Category: Community

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EP6 -Leveraging Community to Achieve Goals

There’s at least three really important inputs needed when you’re creating a goal. One is age, somebody who’s older or younger than you. The second is “talk to your spouse” or somebody from the opposite sex to get their input and insight. And, then the third would be from a different political, socioeconomic, racial, or cultural background. The more diverse a view that you can get, the more sustainable your goals are going to be.

A Tribe Lost

It reminds me of the story in the Old Testament where King Solomon, the wisest king that ever lived, dies and his son, Rehoboam takes the throne. King Solomon was an immensely wealthy near Eastern monarch having a net worth estimated around $4 trillion. This is opulence in the extreme. And, now Rehoboam ascends the throne with its accompanying net worth.

He no sooner becomes king when confronted with his first major challenge of how to deal with the people. King Solomon levied hard labor and high taxes on the people. A change in leadership was a chance to change this treatment. Rehoboam sought guidance from 2 groups: the older generation and his younger group of friends. 

The elder generation encouraged him to lighten the load and win their loyalty while Rehoboam’s younger group of friends told him the opposite. They told him to tighten the reins and impose harsher conditions.  Rehoboam lost the entire tribe. They became his enemies. 

Had he listened to the older generation while creating his goals, the empire would have flourished and grown. 

On Ramp to Relationships

It’s not easy to get a variety of people at the table. Entire organizations make it their goal to create cohesive multifactorial teams. Studies are done by private and public entities to conjure the best way to create dynamic, diverse teams. I’m sure you can think of a few yourself. What I’ve found is that the solution really isn’t that complex. One of the best ways to understand someone is to share a meal.

Sharing a meal is an underutilized, yet powerful way to develop a relationship with someone and get to know them. Sure, you can have a casual cup of coffee or Zoom meeting but those interactions are often fleeting. There is something about sitting down and breaking bread together that creates a sense of community like no other. 

You also bring honor into your relationship and develop a tighter sense of community when you share a meal. This isn’t just hyperbole. When you invite someone to a meal, you are on equal footing. Barriers often fade and real, quality conversations can take place. In fact, you may find yourself listening to opinions that are completely opposite your own. But, this is a great place to be to hear it and grow to learn more about each other in a way that may not have been possible in other settings. This small action helps build community in your organization. 

5 Spheres of Power

Community is critically important. I spent 7 years in 21 countries studying global poverty and its impact on its respective communities. I wanted to know how to systematically help the least of the least.

How can we actually create systemic change to alleviate poverty?

It’s a heavy and troubling question but I concluded that in a typical community there are five spheres of influence to contend with.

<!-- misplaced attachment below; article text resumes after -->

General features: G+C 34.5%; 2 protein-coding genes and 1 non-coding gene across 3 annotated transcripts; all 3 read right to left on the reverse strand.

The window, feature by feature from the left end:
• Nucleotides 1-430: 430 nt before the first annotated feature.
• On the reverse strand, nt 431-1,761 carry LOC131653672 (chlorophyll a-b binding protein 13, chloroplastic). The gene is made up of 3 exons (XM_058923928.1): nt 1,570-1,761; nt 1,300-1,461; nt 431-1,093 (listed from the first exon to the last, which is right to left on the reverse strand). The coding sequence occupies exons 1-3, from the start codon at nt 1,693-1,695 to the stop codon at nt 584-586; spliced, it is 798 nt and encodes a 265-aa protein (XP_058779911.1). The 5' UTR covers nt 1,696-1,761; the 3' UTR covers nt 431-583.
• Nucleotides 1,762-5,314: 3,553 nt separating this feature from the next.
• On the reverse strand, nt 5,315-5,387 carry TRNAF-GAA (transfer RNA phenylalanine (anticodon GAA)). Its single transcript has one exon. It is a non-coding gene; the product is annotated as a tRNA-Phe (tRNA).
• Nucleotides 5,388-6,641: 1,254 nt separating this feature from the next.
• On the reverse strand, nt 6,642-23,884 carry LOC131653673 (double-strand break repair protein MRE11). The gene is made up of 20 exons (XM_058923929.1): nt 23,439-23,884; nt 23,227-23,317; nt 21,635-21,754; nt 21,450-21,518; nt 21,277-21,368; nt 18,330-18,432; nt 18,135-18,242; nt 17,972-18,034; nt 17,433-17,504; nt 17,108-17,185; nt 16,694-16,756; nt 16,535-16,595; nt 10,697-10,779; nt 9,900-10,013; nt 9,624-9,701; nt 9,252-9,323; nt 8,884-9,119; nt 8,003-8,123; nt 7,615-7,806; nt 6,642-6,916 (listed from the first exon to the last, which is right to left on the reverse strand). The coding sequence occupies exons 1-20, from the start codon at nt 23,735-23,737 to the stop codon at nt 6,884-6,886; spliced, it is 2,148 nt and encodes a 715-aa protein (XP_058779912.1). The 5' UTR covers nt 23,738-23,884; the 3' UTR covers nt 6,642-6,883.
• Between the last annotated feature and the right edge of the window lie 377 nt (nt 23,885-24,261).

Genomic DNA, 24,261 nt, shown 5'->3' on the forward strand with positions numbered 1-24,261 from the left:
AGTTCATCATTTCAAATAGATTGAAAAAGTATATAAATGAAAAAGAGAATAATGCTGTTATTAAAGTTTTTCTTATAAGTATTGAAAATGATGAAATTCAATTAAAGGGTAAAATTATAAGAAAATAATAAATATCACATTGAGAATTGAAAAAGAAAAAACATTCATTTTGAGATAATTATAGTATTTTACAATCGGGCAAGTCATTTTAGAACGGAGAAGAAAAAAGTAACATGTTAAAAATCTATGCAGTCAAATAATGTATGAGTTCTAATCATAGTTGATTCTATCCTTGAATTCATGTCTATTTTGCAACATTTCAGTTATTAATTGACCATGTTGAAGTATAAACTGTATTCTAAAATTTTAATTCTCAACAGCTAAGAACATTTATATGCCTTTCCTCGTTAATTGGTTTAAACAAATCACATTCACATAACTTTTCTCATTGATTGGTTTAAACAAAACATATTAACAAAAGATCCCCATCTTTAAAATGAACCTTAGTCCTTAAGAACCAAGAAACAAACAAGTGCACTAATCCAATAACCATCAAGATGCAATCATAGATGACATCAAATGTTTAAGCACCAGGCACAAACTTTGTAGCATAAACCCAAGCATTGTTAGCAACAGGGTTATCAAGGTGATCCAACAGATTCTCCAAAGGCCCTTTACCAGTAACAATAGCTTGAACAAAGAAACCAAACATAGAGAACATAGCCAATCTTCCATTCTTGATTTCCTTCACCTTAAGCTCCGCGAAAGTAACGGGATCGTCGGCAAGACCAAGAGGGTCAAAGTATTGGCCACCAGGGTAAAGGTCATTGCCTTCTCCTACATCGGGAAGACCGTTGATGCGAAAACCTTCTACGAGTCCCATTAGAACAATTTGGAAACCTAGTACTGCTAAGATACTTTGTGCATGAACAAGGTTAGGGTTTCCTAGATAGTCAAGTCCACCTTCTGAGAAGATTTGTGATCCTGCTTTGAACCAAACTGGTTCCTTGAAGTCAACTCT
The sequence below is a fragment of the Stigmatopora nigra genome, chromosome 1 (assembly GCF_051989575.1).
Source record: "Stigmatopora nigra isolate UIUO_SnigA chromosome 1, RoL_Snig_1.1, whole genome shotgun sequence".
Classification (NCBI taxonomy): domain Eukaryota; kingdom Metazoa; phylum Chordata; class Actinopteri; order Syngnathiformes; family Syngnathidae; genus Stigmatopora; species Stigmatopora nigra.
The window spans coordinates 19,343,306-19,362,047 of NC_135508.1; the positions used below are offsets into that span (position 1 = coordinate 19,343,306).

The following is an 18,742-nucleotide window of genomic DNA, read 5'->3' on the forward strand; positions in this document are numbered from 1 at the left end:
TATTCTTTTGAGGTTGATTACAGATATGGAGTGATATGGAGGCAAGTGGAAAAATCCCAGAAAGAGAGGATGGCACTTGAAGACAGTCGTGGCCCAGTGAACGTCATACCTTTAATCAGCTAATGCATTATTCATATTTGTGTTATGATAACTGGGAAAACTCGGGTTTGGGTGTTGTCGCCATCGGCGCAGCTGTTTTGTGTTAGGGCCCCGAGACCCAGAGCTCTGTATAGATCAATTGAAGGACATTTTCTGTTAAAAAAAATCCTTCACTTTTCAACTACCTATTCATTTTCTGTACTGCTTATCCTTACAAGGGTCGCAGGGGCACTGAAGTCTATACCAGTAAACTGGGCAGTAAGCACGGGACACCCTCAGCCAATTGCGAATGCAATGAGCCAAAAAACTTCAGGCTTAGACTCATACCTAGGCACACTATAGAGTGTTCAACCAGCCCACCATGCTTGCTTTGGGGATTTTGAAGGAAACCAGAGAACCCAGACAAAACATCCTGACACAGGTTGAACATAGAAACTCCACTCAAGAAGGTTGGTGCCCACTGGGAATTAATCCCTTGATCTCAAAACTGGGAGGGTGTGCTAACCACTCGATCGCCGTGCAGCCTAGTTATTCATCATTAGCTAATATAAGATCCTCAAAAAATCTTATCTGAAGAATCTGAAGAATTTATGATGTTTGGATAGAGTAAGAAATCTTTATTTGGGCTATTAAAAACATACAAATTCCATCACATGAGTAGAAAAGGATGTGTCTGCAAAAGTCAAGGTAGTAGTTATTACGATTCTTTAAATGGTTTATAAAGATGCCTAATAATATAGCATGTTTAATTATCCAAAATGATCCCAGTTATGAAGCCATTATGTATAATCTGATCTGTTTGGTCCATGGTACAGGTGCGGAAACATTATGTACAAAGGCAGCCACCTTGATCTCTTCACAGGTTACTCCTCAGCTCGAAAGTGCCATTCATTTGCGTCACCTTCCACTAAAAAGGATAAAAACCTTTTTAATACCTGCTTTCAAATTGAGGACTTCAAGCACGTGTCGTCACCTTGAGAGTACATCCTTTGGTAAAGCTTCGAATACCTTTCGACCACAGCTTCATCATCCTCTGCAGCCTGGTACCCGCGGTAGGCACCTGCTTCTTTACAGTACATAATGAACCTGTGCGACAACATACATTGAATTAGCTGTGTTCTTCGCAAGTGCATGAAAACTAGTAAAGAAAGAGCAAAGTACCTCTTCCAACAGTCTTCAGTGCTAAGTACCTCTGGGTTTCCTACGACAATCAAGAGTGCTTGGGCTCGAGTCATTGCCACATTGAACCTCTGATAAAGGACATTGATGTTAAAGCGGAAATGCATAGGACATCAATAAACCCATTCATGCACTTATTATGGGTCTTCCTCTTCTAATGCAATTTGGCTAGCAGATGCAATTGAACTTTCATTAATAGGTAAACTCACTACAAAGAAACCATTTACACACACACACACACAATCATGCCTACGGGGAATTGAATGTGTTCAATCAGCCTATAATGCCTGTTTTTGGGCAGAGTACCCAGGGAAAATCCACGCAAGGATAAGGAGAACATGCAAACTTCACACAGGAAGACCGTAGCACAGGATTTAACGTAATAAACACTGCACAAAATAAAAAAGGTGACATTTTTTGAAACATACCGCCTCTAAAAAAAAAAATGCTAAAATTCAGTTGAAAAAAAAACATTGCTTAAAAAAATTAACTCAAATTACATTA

These spheres of power include the government, art, business, education, and faith communities. The challenge with any of these communities is that they are primarily engaged in gaining and keeping power for themselves. Look at political parties, for example. Political parties use policies and positions as currency to grow power. The problem with this is that this is no way to create systemic or community change. 

Ironically, the best way to create systemic change is to share power and influence with others.

Hunger in a Hurricaine

Hurricane Katrina was one of the most devastating storms to rip into the southern United States. Levees broke and flood waters left a multitude of people without food, water, or shelter. Emergency systems were broken. Supply routes severed. This was a life-changing and life-altering moment that uprooted an entire community. 

Jeremy Everett witnessed the devastation in Katrina’s wake. He wanted to rebuild and restore the area but realized quickly that government wasn’t the answer. Taking this new-found perspective back to Texas, he formed a food scarcity organization to create change in his community. Children were hungry and foraging in dumpsters behind his own church. 

“This is 2020. How can this be?” His initiative to solve food scarcity had him sharing actual meals with members from each sphere of influence in the community. He consulted with local government, faith, education, business leaders, and teachers to form this organization. The amazing thing about this initiative is that boundaries dissolve in the process. 

Suddenly, you have the government, faith, education, business, and teaching communities talking to each other over a common goal. Partnerships are strengthened and trust is added into the community. This could have a far reaching impact because now the government can entrust members from the business or faith community they worked with on this initiative. 

We are so fundamentally bent on protecting and growing our power sphere, that we are never reaching across the boundaries, giving up some of our power, developing relationships, increasing the humanity of just having a reasonable conversation.

What we have is a bunch of silos of nice people doing good things, but it’s not actually good for everybody. It’s not good for the whole community. 

When we come out of these silos, we create community and find the best ways to achieve our goals.